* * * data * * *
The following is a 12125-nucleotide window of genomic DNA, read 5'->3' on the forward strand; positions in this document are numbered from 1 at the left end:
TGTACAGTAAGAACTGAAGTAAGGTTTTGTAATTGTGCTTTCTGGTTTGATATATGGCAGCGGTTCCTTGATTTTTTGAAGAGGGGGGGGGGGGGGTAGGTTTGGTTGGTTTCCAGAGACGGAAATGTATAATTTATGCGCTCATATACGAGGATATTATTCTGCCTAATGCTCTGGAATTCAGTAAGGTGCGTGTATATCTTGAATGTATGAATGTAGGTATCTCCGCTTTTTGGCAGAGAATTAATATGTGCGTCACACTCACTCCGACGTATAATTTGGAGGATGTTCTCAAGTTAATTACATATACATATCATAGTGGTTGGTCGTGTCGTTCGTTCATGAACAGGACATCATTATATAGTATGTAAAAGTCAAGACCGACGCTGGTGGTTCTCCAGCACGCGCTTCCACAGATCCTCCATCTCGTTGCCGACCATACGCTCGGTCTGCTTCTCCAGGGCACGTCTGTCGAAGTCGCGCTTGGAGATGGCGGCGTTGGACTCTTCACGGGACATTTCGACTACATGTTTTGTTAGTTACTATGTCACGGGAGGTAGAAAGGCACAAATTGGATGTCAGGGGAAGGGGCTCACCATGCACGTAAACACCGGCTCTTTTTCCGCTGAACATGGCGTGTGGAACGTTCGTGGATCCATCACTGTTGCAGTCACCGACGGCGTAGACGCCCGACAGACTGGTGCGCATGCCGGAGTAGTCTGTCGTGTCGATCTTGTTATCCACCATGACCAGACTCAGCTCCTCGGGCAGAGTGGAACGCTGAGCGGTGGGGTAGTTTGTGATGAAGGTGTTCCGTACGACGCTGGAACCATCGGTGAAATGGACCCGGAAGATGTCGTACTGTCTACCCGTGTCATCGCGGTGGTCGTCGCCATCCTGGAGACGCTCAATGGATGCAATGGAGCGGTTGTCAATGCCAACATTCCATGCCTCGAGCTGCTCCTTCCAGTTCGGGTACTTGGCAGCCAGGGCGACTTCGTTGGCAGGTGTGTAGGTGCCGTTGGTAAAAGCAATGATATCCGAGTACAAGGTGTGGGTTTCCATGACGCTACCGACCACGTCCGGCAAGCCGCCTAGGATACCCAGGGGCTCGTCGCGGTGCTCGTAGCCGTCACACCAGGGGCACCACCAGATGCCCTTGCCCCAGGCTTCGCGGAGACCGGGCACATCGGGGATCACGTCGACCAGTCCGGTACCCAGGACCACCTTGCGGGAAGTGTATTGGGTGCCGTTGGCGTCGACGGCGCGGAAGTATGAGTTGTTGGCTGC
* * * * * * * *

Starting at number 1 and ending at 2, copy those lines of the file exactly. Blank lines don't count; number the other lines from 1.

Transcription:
The following is a 12125-nucleotide window of genomic DNA, read 5'->3' on the forward strand; positions in this document are numbered from 1 at the left end:
TGTACAGTAAGAACTGAAGTAAGGTTTTGTAATTGTGCTTTCTGGTTTGATATATGGCAGCGGTTCCTTGATTTTTTGAAGAGGGGGGGGGGGGGGTAGGTTTGGTTGGTTTCCAGAGACGGAAATGTATAATTTATGCGCTCATATACGAGGATATTATTCTGCCTAATGCTCTGGAATTCAGTAAGGTGCGTGTATATCTTGAATGTATGAATGTAGGTATCTCCGCTTTTTGGCAGAGAATTAATATGTGCGTCACACTCACTCCGACGTATAATTTGGAGGATGTTCTCAAGTTAATTACATATACATATCATAGTGGTTGGTCGTGTCGTTCGTTCATGAACAGGACATCATTATATAGTATGTAAAAGTCAAGACCGACGCTGGTGGTTCTCCAGCACGCGCTTCCACAGATCCTCCATCTCGTTGCCGACCATACGCTCGGTCTGCTTCTCCAGGGCACGTCTGTCGAAGTCGCGCTTGGAGATGGCGGCGTTGGACTCTTCACGGGACATTTCGACTACATGTTTTGTTAGTTACTATGTCACGGGAGGTAGAAAGGCACAAATTGGATGTCAGGGGAAGGGGCTCACCATGCACGTAAACACCGGCTCTTTTTCCGCTGAACATGGCGTGTGGAACGTTCGTGGATCCATCACTGTTGCAGTCACCGACGGCGTAGACGCCCGACAGACTGGTGCGCATGCCGGAGTAGTCTGTCGTGTCGATCTTGTTATCCACCATGACCAGACTCAGCTCCTCGGGCAGAGTGGAACGCTGAGCGGTGGGGTAGTTTGTGATGAAGGTGTTCCGTACGACGCTGGAACCATCGGTGAAATGGACCCGGAAGATGTCGTACTGTCTACCCGTGTCATCGCGGTGGTCGTCGCCATCCTGGAGACGCTCAATGGATGCAATGGAGCGGTTGTCAATGCCAACATTCCATGCCTCGAGCTGCTCCTTCCAGTTCGGGTACTTGGCAGCCAGGGCGACTTCGTTGGCAGGTGTGTAGGTGCCGTTGGTAAAAGCAATGATATCCGAGTACAAGGTGTGGGTTTCCATGACGCTACCGACCACGTCCGGCAAGCCGCCTAGGATACCCAGGGGCTCGTCGCGGTGCTCGTAGCCGTCACACCAGGGGCACCACCAGATGCCCTTGCCCCAGGCTTCGCGGAGACCGGGCACATCGGGGATCACGTCGACCAGTCCGGTACCCAGGACCACCTTGCGGGAAGTGTATTGGGTGCCGTTGGCGTCGACGGCGCGGAAGTATGAGTTGTTGGCTGC